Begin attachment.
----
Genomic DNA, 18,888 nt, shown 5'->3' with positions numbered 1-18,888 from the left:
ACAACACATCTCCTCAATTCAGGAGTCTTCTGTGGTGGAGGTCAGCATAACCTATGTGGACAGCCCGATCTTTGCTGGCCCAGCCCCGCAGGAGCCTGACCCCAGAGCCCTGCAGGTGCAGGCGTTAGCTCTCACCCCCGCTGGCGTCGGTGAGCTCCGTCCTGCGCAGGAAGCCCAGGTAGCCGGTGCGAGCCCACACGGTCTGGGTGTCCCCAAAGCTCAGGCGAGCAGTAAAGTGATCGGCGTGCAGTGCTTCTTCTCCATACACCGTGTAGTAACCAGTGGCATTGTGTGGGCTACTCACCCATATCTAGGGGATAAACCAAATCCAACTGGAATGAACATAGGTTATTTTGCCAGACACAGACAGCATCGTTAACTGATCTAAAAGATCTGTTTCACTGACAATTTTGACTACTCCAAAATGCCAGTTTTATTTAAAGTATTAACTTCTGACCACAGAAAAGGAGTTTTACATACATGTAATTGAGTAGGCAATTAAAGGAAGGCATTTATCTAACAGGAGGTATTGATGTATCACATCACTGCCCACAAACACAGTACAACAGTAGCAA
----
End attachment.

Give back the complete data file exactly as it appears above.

Genomic DNA, 18,888 nt, shown 5'->3' with positions numbered 1-18,888 from the left:
ACAACACATCTCCTCAATTCAGGAGTCTTCTGTGGTGGAGGTCAGCATAACCTATGTGGACAGCCCGATCTTTGCTGGCCCAGCCCCGCAGGAGCCTGACCCCAGAGCCCTGCAGGTGCAGGCGTTAGCTCTCACCCCCGCTGGCGTCGGTGAGCTCCGTCCTGCGCAGGAAGCCCAGGTAGCCGGTGCGAGCCCACACGGTCTGGGTGTCCCCAAAGCTCAGGCGAGCAGTAAAGTGATCGGCGTGCAGTGCTTCTTCTCCATACACCGTGTAGTAACCAGTGGCATTGTGTGGGCTACTCACCCATATCTAGGGGATAAACCAAATCCAACTGGAATGAACATAGGTTATTTTGCCAGACACAGACAGCATCGTTAACTGATCTAAAAGATCTGTTTCACTGACAATTTTGACTACTCCAAAATGCCAGTTTTATTTAAAGTATTAACTTCTGACCACAGAAAAGGAGTTTTACATACATGTAATTGAGTAGGCAATTAAAGGAAGGCATTTATCTAACAGGAGGTATTGATGTATCACATCACTGCCCACAAACACAGTACAACAGTAGCAA